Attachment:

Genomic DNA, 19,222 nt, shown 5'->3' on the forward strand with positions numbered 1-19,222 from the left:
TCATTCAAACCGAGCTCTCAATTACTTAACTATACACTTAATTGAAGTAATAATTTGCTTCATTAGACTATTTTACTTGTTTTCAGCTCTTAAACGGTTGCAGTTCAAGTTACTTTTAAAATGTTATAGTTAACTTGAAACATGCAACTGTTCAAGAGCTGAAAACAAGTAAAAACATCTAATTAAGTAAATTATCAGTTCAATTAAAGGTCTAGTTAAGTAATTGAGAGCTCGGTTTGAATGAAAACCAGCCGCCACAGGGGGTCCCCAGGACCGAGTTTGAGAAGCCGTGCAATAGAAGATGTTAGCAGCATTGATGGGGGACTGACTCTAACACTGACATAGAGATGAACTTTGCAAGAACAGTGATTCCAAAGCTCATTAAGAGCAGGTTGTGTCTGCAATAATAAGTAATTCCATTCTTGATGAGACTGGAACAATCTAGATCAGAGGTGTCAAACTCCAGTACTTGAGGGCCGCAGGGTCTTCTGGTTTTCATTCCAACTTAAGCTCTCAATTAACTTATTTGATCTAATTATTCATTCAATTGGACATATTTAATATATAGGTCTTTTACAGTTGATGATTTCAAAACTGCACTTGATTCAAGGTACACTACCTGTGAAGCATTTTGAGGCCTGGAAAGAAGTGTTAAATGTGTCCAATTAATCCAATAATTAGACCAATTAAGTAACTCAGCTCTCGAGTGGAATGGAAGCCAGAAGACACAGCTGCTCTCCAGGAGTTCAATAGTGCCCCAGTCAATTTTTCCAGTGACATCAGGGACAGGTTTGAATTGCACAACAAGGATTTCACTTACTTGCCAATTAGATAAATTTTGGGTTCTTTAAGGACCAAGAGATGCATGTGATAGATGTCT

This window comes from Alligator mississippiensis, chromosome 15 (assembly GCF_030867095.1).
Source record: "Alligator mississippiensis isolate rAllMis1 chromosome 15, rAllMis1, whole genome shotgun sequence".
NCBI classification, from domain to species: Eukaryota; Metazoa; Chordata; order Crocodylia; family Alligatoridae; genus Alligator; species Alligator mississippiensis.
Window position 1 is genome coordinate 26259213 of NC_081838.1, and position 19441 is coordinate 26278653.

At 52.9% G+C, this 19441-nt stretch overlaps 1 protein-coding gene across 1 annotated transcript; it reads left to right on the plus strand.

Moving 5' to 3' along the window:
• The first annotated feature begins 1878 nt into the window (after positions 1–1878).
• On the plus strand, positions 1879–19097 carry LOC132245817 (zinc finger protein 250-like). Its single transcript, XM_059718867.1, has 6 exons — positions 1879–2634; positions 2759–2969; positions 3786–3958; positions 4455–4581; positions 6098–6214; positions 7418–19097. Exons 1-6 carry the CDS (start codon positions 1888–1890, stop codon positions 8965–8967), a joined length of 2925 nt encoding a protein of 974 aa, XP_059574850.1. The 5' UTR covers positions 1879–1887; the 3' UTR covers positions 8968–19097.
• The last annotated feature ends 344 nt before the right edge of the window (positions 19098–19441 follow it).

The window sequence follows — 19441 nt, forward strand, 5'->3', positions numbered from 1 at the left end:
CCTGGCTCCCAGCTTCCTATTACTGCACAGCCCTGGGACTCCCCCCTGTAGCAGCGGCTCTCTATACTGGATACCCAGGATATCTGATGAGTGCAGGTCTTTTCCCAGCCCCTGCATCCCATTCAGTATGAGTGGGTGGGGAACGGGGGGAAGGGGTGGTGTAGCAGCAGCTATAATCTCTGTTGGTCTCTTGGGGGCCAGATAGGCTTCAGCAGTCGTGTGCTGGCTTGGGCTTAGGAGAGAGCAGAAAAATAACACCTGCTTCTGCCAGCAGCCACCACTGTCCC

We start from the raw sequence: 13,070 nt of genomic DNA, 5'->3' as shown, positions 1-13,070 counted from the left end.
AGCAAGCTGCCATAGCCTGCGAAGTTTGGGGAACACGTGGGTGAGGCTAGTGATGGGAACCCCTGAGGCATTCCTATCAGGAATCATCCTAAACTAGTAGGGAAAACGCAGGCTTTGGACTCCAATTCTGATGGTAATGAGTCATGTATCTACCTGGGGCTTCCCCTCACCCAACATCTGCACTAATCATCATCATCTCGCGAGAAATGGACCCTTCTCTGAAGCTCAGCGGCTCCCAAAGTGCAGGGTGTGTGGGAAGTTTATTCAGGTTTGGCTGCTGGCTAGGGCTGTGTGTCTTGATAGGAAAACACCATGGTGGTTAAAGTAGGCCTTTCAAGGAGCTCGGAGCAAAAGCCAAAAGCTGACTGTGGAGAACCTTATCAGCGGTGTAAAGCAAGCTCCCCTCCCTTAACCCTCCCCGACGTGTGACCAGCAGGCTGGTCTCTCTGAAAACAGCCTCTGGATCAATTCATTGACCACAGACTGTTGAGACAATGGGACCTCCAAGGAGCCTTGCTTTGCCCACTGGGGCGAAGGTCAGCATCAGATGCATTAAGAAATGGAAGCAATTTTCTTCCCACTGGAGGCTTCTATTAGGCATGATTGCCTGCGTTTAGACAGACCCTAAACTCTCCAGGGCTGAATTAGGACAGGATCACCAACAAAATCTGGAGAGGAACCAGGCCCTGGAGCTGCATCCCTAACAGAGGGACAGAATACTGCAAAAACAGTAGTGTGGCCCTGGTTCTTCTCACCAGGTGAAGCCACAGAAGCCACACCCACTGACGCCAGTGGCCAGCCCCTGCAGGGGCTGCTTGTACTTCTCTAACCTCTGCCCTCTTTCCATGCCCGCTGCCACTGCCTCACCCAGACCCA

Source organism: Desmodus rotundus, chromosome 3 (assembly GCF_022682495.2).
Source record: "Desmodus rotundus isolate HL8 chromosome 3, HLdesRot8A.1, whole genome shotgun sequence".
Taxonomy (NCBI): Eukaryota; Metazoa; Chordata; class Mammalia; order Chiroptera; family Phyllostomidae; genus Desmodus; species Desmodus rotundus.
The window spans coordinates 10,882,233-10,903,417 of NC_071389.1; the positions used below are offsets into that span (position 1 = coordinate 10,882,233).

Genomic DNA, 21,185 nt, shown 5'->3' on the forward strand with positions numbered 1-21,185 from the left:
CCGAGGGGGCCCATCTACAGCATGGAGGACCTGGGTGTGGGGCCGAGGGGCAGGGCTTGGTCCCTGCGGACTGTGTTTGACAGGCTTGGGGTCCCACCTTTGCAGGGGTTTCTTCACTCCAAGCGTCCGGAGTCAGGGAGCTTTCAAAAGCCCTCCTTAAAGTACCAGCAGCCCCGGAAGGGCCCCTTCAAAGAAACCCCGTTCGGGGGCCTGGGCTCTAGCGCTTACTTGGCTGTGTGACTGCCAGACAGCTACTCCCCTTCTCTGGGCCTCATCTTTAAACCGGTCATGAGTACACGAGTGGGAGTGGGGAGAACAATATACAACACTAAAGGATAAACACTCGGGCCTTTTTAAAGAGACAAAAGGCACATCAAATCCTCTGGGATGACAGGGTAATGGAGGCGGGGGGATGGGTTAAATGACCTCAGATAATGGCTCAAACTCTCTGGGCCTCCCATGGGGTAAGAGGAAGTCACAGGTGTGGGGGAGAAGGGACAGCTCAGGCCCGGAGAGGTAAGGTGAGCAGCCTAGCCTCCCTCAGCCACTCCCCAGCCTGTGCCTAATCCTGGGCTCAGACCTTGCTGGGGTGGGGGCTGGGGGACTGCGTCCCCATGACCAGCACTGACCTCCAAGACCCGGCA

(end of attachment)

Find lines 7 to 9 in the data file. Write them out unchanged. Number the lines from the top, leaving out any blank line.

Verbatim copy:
At 52.9% G+C, this 19441-nt stretch overlaps 1 protein-coding gene across 1 annotated transcript; it reads left to right on the plus strand.

Moving 5' to 3' along the window:
• The first annotated feature begins 1878 nt into the window (after positions 1–1878).